Dear Mr. Chun,
It’s time for Ernie Kent to go.
I know you don’t know me; I’m just a WSU alumnus and crazy basketball fan whose heart breaks just a little more every time he sees photos such as this, in which there are far more empty seats in Beasley Coliseum than actual fans:
I know you’re new around here, I know you’re likely still trying to get the lay of the land, and I know there’s the pesky matter of that onerous contract (which we’ll get to in a minute). However, I’m sure it didn’t take you long to figure out there was a problem with men’s basketball at Washington State. Even if you knew nothing about how we ended up in this spot, images such as these lay bare the current state of the program.
So, Mr. Chun, let me catch you up, and explain why it’s important to move on from Ernie Kent — immediately.
When Ernie was hired in April 2014, he told the world, “I pride myself on building basketball teams and I think you have a terrific environment to build a basketball team.” He said that WSU was a place he could win, that his recruiting connections were still alive and well, and that defense was going to be an important component of his program. (Yes, he really said that.)
After four years, he not only has failed to live up to those expectations he set for himself, he’s often produced quite embarrassing results along the way.
A place he could win? Kent has lost more than than 60 percent of his games overall and 75 percent of his Pac-12 games, never finishing higher than 8th in the conference — and that high-water mark came in his very first season with his predecessor’s recruits. Since then, Kent has finished 12th, tied for ninth, and — finally — 11th this season, his first with a roster completely of his own construction. He is 0-4 in Pac-12 tournament games.
Strong recruiting connections? He has failed to land even a single recruit thought to be in the top 200 nationally, and he has yet to recruit a player who has become all-Pac-12 first or second team.
Defense? In four seasons, the Cougs have finished 12th, 12th, 11th and 12th in the conference in defensive efficiency.
Beyond Ernie’s own benchmarks, there are other objective ways to measure the lack of progress in the program. One way is through the metric created by analytics guru Ken Pomeroy for measuring the actual quality of teams, since wins and losses are dependent on competition. By that measure, Kent has taken a program that was ranked 190th nationally in Ken Bone’s final season and “built” it into a program that has been ranked 186th, 186th, 193rd and 182nd. Statistically speaking, that is no improvement at all.
Kent has failed to deliver on nearly every promise he has made to WSU, save for one — the promise to make academics a priority. That’s happened, and for that, he is to be commended.
But let’s be frank: While that’s nice, the school hasn’t paid Ernie $5.6 million over the past four seasons to produce academic all-conference players. He’s been handsomely compensated in anticipation of forthcoming wins that would put butts in the seats at Beasley Coliseum.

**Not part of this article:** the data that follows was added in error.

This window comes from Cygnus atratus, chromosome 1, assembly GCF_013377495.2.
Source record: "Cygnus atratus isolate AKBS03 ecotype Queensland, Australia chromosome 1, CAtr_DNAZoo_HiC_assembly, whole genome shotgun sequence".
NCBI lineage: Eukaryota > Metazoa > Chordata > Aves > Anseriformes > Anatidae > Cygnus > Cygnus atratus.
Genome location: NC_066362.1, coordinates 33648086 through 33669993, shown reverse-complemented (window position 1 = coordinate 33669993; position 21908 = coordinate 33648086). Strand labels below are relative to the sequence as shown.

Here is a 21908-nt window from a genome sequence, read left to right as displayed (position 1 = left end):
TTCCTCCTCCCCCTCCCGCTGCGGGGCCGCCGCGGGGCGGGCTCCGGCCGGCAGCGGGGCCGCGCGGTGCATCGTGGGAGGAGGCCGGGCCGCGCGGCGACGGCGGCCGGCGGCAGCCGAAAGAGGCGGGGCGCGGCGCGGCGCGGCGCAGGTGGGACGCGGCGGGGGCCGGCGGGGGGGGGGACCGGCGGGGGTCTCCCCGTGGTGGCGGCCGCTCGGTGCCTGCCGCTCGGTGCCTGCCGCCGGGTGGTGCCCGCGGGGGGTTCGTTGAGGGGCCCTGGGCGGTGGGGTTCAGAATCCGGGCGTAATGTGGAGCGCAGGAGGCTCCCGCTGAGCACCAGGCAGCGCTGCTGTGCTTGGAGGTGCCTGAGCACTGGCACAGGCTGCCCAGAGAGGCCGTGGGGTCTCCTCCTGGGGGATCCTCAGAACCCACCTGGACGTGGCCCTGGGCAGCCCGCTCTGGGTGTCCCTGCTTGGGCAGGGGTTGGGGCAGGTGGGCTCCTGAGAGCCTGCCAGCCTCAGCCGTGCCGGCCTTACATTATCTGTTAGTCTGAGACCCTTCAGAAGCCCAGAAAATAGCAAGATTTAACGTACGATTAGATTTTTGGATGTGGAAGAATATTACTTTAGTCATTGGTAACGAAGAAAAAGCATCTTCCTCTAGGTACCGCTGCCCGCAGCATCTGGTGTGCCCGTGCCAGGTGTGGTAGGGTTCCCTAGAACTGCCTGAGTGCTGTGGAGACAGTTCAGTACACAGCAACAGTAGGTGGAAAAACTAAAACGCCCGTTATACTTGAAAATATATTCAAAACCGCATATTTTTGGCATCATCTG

And yet, the arena is practically empty — even more empty than it was at the end of Bone’s tenure, if you can believe that, and it’s a direct result of the dreadful product Ernie has produced. (Try not to laugh when Ernie makes one of his “chicken-or-egg” arguments with the crowds, whose presence he seems to think will propel his team to new heights.)
It’s possible you’ve already had your end-of-season meeting with Kent. If you have, he likely told you that the Cougs are going to be much, much better next season; only graduate transfer Drick Bernstine departs (as of now), and the two stars of the team return (as of now). Although Kent’s famous for spewing nonsense in that regard — and if I’m being honest, his insistence on spewing nonsense is a big reason why I’m less inclined to give him the benefit of the doubt at this point than I might be with other coaches — this actually is true.
But how much better? Are they suddenly going to be in the NCAA tournament?
You certainly wouldn’t know this, Pat, but in WSU’s recent history, a big jump has been roughly 70 spots in the kenpom rankings and 6 additional wins. That means, if we assume a typical jump, we’re looking at a team next season that wins 18 games and is ranked around 110 in the kenpom rankings — basically, we become this year’s Colorado (17-15, 110). For what it’s worth, the Buffs missed out on the postseason.
Kent will want credit for getting the program to the point where a season that’s just a tad over .500 is celebrated, but don’t fall into the trap: It shouldn’t be considered some kind of major achievement for him to simply exceed the low bar he himself established.
Now, WSU fans will tell you about an outlier in terms of improvement: WSU’s 2007 squad, coached by this “Tony Bennett” guy you might have heard of — they improved by 11 wins. Here’s the thing about that jump, though: Those guys had lost a bunch of close games in 2006 as sophomores, and turning around most of those close results while picking up some wins as a byproducts of the maturation of a young squad is how they surged into the NCAA tournament.